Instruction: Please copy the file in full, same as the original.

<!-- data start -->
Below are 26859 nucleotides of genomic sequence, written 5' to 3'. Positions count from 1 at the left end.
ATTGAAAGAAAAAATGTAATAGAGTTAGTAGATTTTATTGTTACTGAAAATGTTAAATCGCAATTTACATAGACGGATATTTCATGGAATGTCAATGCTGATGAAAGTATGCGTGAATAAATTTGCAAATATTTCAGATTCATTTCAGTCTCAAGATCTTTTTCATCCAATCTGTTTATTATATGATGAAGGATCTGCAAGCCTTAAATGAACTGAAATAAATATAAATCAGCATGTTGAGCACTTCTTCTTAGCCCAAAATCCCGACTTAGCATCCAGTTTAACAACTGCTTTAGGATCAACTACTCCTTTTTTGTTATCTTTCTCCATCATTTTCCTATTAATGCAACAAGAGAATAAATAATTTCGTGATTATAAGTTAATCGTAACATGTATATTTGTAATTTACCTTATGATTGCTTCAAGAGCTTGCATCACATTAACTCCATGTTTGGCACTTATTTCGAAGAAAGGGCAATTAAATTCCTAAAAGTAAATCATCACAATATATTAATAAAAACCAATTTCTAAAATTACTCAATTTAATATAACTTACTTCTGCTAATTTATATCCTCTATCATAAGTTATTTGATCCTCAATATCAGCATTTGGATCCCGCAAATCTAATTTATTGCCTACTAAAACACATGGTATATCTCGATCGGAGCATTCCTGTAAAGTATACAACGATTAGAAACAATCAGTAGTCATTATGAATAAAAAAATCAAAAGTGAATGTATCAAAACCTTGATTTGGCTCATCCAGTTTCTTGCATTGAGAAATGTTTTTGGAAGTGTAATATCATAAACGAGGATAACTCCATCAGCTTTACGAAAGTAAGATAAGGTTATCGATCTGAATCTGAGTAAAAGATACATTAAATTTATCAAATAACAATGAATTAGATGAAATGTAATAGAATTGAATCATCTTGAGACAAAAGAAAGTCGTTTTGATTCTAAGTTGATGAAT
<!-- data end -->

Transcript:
Below are 26859 nucleotides of genomic sequence, written 5' to 3'. Positions count from 1 at the left end.
ATTGAAAGAAAAAATGTAATAGAGTTAGTAGATTTTATTGTTACTGAAAATGTTAAATCGCAATTTACATAGACGGATATTTCATGGAATGTCAATGCTGATGAAAGTATGCGTGAATAAATTTGCAAATATTTCAGATTCATTTCAGTCTCAAGATCTTTTTCATCCAATCTGTTTATTATATGATGAAGGATCTGCAAGCCTTAAATGAACTGAAATAAATATAAATCAGCATGTTGAGCACTTCTTCTTAGCCCAAAATCCCGACTTAGCATCCAGTTTAACAACTGCTTTAGGATCAACTACTCCTTTTTTGTTATCTTTCTCCATCATTTTCCTATTAATGCAACAAGAGAATAAATAATTTCGTGATTATAAGTTAATCGTAACATGTATATTTGTAATTTACCTTATGATTGCTTCAAGAGCTTGCATCACATTAACTCCATGTTTGGCACTTATTTCGAAGAAAGGGCAATTAAATTCCTAAAAGTAAATCATCACAATATATTAATAAAAACCAATTTCTAAAATTACTCAATTTAATATAACTTACTTCTGCTAATTTATATCCTCTATCATAAGTTATTTGATCCTCAATATCAGCATTTGGATCCCGCAAATCTAATTTATTGCCTACTAAAACACATGGTATATCTCGATCGGAGCATTCCTGTAAAGTATACAACGATTAGAAACAATCAGTAGTCATTATGAATAAAAAAATCAAAAGTGAATGTATCAAAACCTTGATTTGGCTCATCCAGTTTCTTGCATTGAGAAATGTTTTTGGAAGTGTAATATCATAAACGAGGATAACTCCATCAGCTTTACGAAAGTAAGATAAGGTTATCGATCTGAATCTGAGTAAAAGATACATTAAATTTATCAAATAACAATGAATTAGATGAAATGTAATAGAATTGAATCATCTTGAGACAAAAGAAAGTCGTTTTGATTCTAAGTTGATGAAT